American Barbecue Goes Asian; Heinz Cuts the Salt


Flavors used in the grilling traditions of Korea, Thailand, Vietnam, Malaysia, and other Asian countries are becoming popular in American barbecue joints.
[Wall Street Journal]

Heinz ketchup is changing its 40-year-old recipe to lower the salt content. Fans of the original recipe fear the change could be the new New Coke.
[NY Post]

A food expert is calling to ban sugary sodas from the $58 billion-a-year U.S. food stamp program, which helps feed one in eight Americans.

Taco Bell has hit a new low — price, that is. The chain is offering a $2 value meal that includes a taco or burrito, a bag of Doritos, and a drink.
[USA Today]

A recent article in the Times about upscale dining with babies invited more than 100 — mostly angry or negative — comments.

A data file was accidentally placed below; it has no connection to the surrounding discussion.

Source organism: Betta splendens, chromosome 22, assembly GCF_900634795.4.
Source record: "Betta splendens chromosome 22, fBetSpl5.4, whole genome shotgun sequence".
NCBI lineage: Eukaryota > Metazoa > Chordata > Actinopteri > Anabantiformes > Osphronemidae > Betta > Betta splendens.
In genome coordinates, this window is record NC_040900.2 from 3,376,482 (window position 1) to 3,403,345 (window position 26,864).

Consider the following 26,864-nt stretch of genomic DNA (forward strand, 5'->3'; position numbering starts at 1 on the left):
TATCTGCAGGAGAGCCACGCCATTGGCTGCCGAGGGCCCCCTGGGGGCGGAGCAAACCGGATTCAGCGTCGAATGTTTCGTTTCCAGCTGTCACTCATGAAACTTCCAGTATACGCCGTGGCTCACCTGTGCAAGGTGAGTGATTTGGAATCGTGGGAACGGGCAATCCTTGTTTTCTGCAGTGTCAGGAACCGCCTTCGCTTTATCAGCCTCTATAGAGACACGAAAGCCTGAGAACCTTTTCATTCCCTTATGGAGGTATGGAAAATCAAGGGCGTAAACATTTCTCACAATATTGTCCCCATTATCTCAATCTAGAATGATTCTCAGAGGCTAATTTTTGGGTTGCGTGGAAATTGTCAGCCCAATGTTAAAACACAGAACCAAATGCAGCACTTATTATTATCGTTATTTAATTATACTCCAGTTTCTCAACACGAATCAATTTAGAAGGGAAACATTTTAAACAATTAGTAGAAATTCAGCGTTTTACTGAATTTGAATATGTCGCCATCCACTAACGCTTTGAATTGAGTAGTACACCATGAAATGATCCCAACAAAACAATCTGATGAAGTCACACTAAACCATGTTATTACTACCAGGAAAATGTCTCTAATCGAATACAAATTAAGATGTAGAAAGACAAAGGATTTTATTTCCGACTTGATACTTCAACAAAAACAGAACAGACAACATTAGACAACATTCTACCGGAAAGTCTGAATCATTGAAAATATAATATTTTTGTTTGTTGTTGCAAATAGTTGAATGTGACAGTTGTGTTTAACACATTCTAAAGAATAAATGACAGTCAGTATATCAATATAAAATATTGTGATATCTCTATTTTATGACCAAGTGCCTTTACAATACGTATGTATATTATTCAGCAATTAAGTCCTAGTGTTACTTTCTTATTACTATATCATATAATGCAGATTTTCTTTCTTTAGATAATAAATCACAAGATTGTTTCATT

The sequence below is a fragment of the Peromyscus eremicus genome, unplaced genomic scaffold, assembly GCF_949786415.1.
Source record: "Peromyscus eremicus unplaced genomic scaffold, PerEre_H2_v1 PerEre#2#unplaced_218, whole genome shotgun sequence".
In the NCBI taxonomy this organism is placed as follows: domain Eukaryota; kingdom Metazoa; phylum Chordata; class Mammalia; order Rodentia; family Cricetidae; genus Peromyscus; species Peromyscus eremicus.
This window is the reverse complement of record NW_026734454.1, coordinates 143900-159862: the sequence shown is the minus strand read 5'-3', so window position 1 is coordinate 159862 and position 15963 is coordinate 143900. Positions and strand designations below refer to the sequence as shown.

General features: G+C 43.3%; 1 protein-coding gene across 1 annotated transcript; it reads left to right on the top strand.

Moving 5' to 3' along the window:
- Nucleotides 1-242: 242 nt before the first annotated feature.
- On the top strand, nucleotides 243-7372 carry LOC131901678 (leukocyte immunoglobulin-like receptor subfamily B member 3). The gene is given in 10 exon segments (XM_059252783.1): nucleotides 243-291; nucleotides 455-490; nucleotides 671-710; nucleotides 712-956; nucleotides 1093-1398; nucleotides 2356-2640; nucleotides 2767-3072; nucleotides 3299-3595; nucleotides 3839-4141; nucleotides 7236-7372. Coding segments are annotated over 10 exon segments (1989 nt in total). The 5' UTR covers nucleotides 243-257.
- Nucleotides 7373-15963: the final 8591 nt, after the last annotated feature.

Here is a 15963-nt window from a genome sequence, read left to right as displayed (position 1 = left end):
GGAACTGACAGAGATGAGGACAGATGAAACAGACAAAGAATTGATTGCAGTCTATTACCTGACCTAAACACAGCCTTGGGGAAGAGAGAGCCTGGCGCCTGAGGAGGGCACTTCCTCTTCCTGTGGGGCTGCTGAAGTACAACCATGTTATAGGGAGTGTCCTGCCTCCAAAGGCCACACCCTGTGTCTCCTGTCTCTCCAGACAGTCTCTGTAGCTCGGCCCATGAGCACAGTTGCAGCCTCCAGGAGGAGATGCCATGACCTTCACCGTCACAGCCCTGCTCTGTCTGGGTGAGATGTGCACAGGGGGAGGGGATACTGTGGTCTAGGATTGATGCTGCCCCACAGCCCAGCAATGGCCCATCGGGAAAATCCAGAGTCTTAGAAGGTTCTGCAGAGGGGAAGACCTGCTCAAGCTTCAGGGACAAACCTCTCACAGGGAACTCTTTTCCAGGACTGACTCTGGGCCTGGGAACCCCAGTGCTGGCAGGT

Crumbs and morsels of food that fall into the cracks of your computer keyboard are prime midnight snacks for disease-carrying vermin, according to a study.
[NY Daily News]

Brooklyn Grange, a new 40,000-square-foot rooftop farm (nearly an acre), is under way on the roof of an industrial building in Long Island City.
[NY Times]

Subway has sent cease-and-desist letters to mom-and-pop sandwich shops nationwide, claiming the term “footlong” is proprietary.
[NY Daily News]

It turns out, unsurprisingly, that Jennifer Aniston does not subsist on a baby-food diet. The rumor baffled the actress, who says she’s “been on solids for about 40 years now.”